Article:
How can you be sure you’re sharing safely and not oversharing? Matt Purcell, a social media specialist, shares his six-question checklist before sending any post live.
Social media is a great tool for sharing our personalities, but it does welcome risk. And without a considered approach, we might unintentionally jeopardise our private lives.
I’m fascinated by the psychology behind posting on social media. From my experience, there are two main reasons people post. The first is for a certain benefit and the second is to be valued and seen.
If you are working on developing or building a personal brand, you may be posting mostly for commercial benefit. If you are a parent, you might be posting for social benefit, to appear and be seen to have a set of values.
No matter who you are and why you post, here are my top tips for safely sharing without oversharing.
Treat social media like your house
We want to make sure our house looks good, that it’s inviting and stands out. We don’t let just anyone into our house. It’s where our loved ones might live, and where we keep personal belongings. We have the lock and key to allow who we want in and even ask people to leave if we want to.
Just like your house, with social media people can see certain things about you from the ‘outside,’ let’s call this your personality. Your personality is made up of your major traits, interests, values, self-concept, and abilities.
You can post about your hobbies, humour, abilities, and opinions about the world around you to show who you are. But if you think about it, people don’t really know anything about you. You would never let strangers inside your house that you don’t trust.
The public-facing, and private-facing sides
The inside of your house, or account, is your private life. This space should be reserved for those who have earned the right to be there. You get to choose who you let in this space.
Your private life is made up of things including your personal secrets, and information about you and your loved ones. This could be anything from how much money you make, a relationship problem, family dynamic or what your partner looks like. You deem what is private and personal to you.
You can use social media accounts to benefit all aspects of your life. By creating a closed group, like Close Friends on Instagram, you can share updates, wins, and losses with the people you love and care about.
This gives you the freedom to share your personality, which can benefit your professional and social standing in the world.
How to reduce your risks online
Everyone wants to be seen to look, act and appear a certain way but with this comes risks. What if specific content about you or your accounts upsets your followers, or doesn’t align with the values you mean to express?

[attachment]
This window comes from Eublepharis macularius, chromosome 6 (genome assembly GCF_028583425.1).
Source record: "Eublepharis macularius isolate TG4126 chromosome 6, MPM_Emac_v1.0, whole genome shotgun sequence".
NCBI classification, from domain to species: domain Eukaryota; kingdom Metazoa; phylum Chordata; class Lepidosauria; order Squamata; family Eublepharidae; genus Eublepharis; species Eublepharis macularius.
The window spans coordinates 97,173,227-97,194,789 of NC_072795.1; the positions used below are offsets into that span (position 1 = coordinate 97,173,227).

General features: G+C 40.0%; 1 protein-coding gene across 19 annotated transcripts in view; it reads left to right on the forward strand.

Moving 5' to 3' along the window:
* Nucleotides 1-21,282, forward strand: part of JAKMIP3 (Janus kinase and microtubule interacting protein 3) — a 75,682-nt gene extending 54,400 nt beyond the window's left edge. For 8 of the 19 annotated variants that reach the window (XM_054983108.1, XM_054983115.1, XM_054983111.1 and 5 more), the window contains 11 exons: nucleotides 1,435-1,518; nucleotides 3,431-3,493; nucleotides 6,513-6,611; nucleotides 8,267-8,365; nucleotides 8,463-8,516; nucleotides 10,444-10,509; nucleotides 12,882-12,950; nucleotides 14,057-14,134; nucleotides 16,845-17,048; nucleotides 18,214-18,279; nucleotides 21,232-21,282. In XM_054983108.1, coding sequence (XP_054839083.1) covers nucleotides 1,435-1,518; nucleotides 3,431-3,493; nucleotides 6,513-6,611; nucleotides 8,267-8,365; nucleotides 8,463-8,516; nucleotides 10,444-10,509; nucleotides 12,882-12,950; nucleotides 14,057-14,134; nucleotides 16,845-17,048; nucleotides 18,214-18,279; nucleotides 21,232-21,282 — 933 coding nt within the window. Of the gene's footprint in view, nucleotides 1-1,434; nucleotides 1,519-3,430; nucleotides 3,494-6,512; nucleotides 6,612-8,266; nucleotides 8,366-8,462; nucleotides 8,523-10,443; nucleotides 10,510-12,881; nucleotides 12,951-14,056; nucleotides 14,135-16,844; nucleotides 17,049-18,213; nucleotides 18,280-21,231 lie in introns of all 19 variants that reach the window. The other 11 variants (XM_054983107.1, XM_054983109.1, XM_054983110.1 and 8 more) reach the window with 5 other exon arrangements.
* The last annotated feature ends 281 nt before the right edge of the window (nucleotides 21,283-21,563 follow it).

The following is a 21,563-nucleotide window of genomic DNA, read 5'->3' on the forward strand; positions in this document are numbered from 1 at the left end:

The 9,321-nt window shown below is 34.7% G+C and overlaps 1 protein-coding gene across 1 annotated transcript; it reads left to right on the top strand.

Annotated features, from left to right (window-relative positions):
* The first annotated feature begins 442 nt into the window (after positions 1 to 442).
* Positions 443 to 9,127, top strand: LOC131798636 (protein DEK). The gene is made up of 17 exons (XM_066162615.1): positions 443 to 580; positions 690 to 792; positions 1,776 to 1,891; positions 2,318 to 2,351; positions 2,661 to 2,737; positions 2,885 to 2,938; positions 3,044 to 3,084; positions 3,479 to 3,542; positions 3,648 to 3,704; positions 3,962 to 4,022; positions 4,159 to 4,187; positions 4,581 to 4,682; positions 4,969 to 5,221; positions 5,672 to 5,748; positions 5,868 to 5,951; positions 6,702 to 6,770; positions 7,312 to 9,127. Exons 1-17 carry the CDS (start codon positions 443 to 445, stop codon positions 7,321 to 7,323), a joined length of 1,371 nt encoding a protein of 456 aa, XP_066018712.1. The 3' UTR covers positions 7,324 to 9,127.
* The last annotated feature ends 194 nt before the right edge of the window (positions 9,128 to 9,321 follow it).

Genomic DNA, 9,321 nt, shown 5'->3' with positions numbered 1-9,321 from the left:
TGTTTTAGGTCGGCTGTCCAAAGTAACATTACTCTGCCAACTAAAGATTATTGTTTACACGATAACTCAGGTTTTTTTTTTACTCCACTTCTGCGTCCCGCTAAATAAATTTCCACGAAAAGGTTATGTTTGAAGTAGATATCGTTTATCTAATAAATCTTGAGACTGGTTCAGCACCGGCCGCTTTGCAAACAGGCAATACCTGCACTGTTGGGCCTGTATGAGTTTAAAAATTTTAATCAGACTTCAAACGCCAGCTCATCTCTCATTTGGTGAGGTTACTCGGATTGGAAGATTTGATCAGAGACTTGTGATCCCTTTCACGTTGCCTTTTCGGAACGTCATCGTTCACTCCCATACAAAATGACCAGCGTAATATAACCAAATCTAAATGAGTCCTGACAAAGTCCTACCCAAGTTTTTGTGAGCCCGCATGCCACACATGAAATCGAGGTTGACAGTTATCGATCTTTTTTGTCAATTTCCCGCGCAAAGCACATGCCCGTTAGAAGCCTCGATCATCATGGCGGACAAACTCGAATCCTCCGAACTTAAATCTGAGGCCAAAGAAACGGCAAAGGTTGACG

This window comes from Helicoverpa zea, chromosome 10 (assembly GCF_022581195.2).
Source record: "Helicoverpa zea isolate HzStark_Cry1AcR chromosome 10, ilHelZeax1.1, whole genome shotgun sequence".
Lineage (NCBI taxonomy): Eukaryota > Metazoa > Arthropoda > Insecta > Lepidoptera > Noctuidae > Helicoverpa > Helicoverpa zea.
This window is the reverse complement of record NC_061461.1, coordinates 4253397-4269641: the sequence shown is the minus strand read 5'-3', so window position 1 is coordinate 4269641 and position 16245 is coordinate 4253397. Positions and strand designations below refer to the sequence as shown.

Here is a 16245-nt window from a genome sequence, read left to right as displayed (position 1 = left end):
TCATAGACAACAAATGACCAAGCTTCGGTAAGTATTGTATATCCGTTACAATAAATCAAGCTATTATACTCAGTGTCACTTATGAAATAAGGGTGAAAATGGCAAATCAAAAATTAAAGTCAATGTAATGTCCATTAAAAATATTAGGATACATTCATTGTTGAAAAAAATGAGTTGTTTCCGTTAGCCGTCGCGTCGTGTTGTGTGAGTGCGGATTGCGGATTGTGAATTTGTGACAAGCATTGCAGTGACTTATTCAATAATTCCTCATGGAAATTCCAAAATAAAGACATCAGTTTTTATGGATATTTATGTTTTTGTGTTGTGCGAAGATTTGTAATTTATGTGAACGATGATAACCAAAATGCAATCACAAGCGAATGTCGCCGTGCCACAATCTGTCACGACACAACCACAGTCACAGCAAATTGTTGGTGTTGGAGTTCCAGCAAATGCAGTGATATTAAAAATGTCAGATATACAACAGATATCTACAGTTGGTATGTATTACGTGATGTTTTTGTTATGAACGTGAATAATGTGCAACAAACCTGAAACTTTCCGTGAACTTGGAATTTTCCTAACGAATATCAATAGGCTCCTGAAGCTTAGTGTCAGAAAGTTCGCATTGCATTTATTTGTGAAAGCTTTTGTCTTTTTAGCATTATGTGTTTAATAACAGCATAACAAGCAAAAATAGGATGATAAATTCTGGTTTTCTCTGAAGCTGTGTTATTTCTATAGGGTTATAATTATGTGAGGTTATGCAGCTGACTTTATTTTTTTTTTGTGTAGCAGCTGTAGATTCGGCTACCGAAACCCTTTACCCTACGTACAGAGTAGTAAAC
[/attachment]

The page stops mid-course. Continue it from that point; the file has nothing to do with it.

One way to reduce risks when posting online is by asking these six questions before you send any post live.
1. What benefit do you get for sharing ‘the’ shot?
A good example of this is the “just sold” photo in front of your house. How much benefit do you get from this one post compared to the potential risks of sharing with the internet where you live?
2. Examine why you’re sharing something very personal
Say you post about mental health, or a significant illness you have experienced and have been able to recover from it and want to help others do the same. You might be a business owner whose business was built as a result of something that affected you personally.
This might help your brand and be relevant. But if it isn’t, think about whether it’s worth sharing in such a public forum. It may not be.
3. Are there ways to de-risk the personalisation of the post?
Do you need to show pictures of your kids, and tag your exact location? Or can you be more general in how you discuss these things? If not, remove any additional information to help minimise your risk.
4. Could what you’re sharing be perceived as negative?
Sometimes, influencers might post photos of them in a situation that doesn’t align with their brand values or their audience’s perception of their brand values.
Maybe, you are someone who promotes healthy living or fitness online and gets tagged in a post with friends at a fast-food restaurant or something perceived as unhealthy. This is a small thing but could jeopardise your brand.
5. Could your post be seen as offensive to others?
Maybe you share a political point of view, even if this isn’t your brand; how might your audience react or perceive you? It’s something to consider before you post.
Social media has been designed to make us feel good and to drive engagement with audiences. We can become influential, even reaching celebrity status but, with a higher profile status comes higher risk.
6. Should you be posting content of children?
As much as your personal brand may align with sharing your love for your children, nieces or nephews, ask yourself this question especially as your audience could be a bunch of strangers.